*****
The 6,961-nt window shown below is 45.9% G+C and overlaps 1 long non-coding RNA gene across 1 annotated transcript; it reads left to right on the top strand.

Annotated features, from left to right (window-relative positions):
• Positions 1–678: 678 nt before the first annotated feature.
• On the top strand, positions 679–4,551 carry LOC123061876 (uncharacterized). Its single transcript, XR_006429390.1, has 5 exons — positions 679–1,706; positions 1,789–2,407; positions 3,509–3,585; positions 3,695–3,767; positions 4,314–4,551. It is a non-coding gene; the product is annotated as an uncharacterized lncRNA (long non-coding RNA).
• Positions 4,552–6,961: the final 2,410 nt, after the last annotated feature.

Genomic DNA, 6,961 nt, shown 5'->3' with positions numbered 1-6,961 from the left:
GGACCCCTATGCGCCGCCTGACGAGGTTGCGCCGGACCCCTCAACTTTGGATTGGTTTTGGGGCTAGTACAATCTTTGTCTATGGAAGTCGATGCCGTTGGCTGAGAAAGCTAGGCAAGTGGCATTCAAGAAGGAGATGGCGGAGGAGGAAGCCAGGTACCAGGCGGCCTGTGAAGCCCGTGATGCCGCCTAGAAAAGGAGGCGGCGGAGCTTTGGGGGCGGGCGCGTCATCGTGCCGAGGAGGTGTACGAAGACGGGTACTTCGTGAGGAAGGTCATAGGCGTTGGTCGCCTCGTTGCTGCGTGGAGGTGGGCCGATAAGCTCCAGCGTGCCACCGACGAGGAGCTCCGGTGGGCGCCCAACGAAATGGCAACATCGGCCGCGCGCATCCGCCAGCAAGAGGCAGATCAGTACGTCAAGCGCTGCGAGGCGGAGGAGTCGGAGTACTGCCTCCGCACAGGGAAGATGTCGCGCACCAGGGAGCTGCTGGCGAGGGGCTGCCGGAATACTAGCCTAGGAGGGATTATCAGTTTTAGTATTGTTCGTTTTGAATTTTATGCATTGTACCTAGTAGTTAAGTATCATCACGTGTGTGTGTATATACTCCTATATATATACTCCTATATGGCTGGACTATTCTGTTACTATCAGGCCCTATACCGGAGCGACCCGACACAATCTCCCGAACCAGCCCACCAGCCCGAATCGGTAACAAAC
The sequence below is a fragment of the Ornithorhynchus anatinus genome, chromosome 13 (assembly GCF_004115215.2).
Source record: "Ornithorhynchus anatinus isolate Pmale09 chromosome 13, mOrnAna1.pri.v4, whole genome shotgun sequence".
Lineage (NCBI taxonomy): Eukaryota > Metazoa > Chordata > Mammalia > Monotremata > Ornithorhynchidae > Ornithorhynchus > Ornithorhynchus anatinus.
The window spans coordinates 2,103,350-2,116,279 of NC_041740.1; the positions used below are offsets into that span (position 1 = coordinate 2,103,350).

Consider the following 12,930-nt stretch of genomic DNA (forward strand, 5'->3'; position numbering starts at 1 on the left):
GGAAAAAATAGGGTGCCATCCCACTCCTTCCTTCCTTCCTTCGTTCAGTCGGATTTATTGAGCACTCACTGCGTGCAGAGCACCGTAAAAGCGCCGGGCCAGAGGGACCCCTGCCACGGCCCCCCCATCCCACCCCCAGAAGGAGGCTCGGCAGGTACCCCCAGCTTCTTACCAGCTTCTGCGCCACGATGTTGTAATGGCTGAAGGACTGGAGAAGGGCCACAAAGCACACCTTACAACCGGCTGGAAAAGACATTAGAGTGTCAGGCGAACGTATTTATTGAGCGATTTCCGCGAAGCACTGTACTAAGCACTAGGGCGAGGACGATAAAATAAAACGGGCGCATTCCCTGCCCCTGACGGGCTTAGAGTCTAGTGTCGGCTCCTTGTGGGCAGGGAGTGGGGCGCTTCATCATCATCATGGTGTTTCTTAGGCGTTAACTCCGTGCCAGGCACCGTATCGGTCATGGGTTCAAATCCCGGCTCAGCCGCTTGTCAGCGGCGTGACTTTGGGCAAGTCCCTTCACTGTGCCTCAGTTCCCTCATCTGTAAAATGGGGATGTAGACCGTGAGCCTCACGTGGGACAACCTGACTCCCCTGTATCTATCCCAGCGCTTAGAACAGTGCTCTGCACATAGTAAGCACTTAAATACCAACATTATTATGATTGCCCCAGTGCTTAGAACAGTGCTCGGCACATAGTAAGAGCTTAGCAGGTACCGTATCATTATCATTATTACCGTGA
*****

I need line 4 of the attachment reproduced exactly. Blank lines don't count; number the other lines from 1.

• On the top strand, positions 679–4,551 carry LOC123061876 (uncharacterized). Its single transcript, XR_006429390.1, has 5 exons — positions 679–1,706; positions 1,789–2,407; positions 3,509–3,585; positions 3,695–3,767; positions 4,314–4,551. It is a non-coding gene; the product is annotated as an uncharacterized lncRNA (long non-coding RNA).